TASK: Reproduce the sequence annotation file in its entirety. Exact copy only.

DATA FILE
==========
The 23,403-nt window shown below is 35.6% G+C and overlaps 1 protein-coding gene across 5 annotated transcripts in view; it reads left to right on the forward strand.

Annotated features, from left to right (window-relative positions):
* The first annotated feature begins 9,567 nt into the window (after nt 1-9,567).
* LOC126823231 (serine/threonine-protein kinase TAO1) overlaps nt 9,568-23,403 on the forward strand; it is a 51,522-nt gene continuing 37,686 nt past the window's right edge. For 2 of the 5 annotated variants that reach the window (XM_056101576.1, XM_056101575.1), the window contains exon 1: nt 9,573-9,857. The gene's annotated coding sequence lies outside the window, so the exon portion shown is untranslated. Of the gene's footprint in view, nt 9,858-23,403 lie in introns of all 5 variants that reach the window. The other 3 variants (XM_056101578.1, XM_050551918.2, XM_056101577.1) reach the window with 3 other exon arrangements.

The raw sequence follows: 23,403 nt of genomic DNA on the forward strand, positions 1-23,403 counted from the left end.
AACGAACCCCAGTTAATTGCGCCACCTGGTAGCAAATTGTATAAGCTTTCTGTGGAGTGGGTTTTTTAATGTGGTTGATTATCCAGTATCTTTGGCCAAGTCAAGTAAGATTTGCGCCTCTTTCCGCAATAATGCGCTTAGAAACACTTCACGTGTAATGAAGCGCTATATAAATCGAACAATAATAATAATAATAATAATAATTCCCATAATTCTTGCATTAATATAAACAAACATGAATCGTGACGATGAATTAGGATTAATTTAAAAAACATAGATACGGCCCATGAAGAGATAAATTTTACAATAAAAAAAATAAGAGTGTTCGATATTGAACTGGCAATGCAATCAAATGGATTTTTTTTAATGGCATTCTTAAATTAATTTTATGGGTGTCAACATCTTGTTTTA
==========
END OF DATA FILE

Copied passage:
The 23,403-nt window shown below is 35.6% G+C and overlaps 1 protein-coding gene across 5 annotated transcripts in view; it reads left to right on the forward strand.

Annotated features, from left to right (window-relative positions):
* The first annotated feature begins 9,567 nt into the window (after nt 1-9,567).
* LOC126823231 (serine/threonine-protein kinase TAO1) overlaps nt 9,568-23,403 on the forward strand; it is a 51,522-nt gene continuing 37,686 nt past the window's right edge. For 2 of the 5 annotated variants that reach the window (XM_056101576.1, XM_056101575.1), the window contains exon 1: nt 9,573-9,857. The gene's annotated coding sequence lies outside the window, so the exon portion shown is untranslated. Of the gene's footprint in view, nt 9,858-23,403 lie in introns of all 5 variants that reach the window. The other 3 variants (XM_056101578.1, XM_050551918.2, XM_056101577.1) reach the window with 3 other exon arrangements.

The raw sequence follows: 23,403 nt of genomic DNA on the forward strand, positions 1-23,403 counted from the left end.
AACGAACCCCAGTTAATTGCGCCACCTGGTAGCAAATTGTATAAGCTTTCTGTGGAGTGGGTTTTTTAATGTGGTTGATTATCCAGTATCTTTGGCCAAGTCAAGTAAGATTTGCGCCTCTTTCCGCAATAATGCGCTTAGAAACACTTCACGTGTAATGAAGCGCTATATAAATCGAACAATAATAATAATAATAATAATAATTCCCATAATTCTTGCATTAATATAAACAAACATGAATCGTGACGATGAATTAGGATTAATTTAAAAAACATAGATACGGCCCATGAAGAGATAAATTTTACAATAAAAAAAATAAGAGTGTTCGATATTGAACTGGCAATGCAATCAAATGGATTTTTTTTAATGGCATTCTTAAATTAATTTTATGGGTGTCAACATCTTGTTTTA